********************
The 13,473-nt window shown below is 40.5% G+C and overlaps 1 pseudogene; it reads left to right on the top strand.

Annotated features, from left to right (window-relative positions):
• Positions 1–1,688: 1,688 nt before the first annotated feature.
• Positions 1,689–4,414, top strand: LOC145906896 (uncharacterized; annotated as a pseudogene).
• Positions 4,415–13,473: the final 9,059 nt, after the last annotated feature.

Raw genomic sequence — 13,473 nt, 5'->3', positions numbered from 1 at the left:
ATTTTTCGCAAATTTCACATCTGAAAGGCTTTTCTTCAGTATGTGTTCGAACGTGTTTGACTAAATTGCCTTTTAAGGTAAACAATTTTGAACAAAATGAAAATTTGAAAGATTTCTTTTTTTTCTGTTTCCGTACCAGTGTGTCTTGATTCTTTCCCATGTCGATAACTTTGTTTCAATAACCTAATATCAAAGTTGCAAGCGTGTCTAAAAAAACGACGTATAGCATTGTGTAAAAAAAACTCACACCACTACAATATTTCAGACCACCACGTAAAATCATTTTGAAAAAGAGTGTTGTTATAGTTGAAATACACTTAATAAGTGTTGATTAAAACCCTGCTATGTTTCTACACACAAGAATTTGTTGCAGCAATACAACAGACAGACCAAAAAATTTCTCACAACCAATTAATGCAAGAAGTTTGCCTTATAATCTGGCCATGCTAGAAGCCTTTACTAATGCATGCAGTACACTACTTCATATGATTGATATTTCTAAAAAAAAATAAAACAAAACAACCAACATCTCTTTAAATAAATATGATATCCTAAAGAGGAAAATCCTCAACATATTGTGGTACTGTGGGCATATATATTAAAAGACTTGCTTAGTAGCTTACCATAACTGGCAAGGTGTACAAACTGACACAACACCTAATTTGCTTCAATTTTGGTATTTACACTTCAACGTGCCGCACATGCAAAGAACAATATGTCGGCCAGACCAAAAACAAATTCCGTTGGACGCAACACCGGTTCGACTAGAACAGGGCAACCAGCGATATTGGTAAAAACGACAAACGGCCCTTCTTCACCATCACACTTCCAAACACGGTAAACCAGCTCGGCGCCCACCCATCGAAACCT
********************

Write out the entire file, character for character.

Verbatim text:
The 13,473-nt window shown below is 40.5% G+C and overlaps 1 pseudogene; it reads left to right on the top strand.

Annotated features, from left to right (window-relative positions):
• Positions 1–1,688: 1,688 nt before the first annotated feature.
• Positions 1,689–4,414, top strand: LOC145906896 (uncharacterized; annotated as a pseudogene).
• Positions 4,415–13,473: the final 9,059 nt, after the last annotated feature.

Raw genomic sequence — 13,473 nt, 5'->3', positions numbered from 1 at the left:
ATTTTTCGCAAATTTCACATCTGAAAGGCTTTTCTTCAGTATGTGTTCGAACGTGTTTGACTAAATTGCCTTTTAAGGTAAACAATTTTGAACAAAATGAAAATTTGAAAGATTTCTTTTTTTTCTGTTTCCGTACCAGTGTGTCTTGATTCTTTCCCATGTCGATAACTTTGTTTCAATAACCTAATATCAAAGTTGCAAGCGTGTCTAAAAAAACGACGTATAGCATTGTGTAAAAAAAACTCACACCACTACAATATTTCAGACCACCACGTAAAATCATTTTGAAAAAGAGTGTTGTTATAGTTGAAATACACTTAATAAGTGTTGATTAAAACCCTGCTATGTTTCTACACACAAGAATTTGTTGCAGCAATACAACAGACAGACCAAAAAATTTCTCACAACCAATTAATGCAAGAAGTTTGCCTTATAATCTGGCCATGCTAGAAGCCTTTACTAATGCATGCAGTACACTACTTCATATGATTGATATTTCTAAAAAAAAATAAAACAAAACAACCAACATCTCTTTAAATAAATATGATATCCTAAAGAGGAAAATCCTCAACATATTGTGGTACTGTGGGCATATATATTAAAAGACTTGCTTAGTAGCTTACCATAACTGGCAAGGTGTACAAACTGACACAACACCTAATTTGCTTCAATTTTGGTATTTACACTTCAACGTGCCGCACATGCAAAGAACAATATGTCGGCCAGACCAAAAACAAATTCCGTTGGACGCAACACCGGTTCGACTAGAACAGGGCAACCAGCGATATTGGTAAAAACGACAAACGGCCCTTCTTCACCATCACACTTCCAAACACGGTAAACCAGCTCGGCGCCCACCCATCGAAACCT